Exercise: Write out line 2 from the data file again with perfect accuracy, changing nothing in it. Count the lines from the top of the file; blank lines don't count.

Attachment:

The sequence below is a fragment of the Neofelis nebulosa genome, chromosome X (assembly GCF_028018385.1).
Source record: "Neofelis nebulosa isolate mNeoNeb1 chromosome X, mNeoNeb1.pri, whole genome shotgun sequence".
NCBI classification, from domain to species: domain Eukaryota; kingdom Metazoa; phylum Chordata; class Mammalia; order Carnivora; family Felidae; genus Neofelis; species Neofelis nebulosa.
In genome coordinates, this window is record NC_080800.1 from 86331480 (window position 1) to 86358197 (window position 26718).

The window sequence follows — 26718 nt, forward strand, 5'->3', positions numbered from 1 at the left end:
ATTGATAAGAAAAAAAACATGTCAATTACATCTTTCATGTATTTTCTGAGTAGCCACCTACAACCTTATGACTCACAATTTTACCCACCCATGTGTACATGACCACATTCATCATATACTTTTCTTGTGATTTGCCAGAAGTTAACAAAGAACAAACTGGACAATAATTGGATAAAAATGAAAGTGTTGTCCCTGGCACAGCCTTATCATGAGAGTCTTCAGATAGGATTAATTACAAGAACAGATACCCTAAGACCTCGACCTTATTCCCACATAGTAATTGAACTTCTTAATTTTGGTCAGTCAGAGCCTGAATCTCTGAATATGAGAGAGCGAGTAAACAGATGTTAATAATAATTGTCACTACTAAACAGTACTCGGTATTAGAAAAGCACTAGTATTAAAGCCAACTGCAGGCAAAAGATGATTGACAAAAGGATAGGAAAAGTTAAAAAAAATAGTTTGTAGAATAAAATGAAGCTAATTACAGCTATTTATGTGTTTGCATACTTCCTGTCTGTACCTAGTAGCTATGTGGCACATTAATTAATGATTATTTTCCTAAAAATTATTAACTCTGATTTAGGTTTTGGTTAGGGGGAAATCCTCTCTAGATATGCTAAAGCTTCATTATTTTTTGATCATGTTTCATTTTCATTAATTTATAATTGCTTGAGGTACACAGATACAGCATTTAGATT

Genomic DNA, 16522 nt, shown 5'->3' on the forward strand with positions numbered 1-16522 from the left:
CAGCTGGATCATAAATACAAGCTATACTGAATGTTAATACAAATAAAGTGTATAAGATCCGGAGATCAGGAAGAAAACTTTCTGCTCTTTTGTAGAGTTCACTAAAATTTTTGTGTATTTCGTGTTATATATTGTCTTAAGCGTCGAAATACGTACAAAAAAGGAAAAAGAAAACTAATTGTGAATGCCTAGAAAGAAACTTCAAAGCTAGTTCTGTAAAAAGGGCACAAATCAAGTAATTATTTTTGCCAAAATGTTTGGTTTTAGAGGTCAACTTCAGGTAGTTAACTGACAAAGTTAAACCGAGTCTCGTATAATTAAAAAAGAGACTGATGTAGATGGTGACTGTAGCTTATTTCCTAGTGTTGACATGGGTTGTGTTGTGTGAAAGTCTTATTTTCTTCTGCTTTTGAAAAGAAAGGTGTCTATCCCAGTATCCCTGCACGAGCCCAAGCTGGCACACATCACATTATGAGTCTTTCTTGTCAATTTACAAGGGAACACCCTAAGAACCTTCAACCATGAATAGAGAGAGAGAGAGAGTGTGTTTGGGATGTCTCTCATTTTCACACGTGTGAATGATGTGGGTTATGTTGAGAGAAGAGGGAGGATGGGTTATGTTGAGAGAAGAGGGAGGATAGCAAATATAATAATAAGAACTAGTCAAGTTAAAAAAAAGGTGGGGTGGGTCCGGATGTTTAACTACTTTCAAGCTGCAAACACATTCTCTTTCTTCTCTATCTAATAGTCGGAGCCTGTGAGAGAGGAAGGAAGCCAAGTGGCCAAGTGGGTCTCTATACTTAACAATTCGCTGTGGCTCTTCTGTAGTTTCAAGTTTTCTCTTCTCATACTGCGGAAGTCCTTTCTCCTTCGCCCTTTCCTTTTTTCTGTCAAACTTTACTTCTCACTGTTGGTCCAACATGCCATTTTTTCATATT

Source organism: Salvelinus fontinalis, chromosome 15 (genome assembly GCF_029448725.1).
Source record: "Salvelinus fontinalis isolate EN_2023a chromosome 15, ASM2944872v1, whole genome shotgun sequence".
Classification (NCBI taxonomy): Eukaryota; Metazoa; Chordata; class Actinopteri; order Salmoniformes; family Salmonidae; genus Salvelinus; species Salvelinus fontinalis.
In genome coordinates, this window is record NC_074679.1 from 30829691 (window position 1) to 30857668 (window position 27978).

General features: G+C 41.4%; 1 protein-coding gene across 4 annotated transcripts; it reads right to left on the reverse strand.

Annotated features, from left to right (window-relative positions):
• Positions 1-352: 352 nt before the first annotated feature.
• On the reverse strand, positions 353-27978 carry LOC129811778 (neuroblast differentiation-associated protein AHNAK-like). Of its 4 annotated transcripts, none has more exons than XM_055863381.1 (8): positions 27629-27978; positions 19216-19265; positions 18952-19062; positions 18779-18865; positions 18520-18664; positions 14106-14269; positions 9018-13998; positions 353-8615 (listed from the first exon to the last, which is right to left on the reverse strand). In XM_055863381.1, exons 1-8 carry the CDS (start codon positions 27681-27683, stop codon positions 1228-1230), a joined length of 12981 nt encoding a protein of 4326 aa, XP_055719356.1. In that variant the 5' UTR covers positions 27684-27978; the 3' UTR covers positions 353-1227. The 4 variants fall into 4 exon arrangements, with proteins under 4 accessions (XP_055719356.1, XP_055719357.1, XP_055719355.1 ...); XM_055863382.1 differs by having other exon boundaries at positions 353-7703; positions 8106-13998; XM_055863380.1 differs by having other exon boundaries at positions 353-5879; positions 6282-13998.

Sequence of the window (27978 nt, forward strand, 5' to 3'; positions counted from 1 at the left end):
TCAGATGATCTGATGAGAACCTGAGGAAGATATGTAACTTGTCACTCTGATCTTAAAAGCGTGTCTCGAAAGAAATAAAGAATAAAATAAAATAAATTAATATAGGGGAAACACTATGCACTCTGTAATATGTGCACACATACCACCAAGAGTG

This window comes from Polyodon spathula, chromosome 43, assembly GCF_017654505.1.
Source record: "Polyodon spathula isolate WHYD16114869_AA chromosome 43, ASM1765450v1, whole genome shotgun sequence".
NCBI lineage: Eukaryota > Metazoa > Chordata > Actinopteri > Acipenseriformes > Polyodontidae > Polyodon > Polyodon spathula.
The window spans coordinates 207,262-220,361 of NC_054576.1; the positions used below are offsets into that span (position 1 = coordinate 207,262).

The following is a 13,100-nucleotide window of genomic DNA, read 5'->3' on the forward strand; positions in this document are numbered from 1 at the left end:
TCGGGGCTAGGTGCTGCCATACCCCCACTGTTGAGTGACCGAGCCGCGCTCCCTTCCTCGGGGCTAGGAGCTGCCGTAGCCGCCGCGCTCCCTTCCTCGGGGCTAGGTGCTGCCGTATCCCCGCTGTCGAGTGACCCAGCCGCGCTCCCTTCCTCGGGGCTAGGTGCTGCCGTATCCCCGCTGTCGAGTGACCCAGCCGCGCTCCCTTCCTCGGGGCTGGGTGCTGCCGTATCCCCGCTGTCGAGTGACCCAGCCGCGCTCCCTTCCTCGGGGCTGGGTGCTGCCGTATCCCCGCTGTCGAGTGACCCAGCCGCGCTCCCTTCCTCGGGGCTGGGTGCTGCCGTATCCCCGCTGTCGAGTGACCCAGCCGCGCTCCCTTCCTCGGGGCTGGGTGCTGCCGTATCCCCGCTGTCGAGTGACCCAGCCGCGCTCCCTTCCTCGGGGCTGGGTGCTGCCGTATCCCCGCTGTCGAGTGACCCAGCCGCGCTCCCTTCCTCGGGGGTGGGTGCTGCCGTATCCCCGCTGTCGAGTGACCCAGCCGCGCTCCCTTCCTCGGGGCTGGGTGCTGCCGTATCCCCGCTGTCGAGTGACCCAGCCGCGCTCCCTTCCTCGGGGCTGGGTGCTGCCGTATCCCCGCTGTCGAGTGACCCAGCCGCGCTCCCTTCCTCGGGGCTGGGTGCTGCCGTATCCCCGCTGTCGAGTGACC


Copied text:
Source record: "Neofelis nebulosa isolate mNeoNeb1 chromosome X, mNeoNeb1.pri, whole genome shotgun sequence".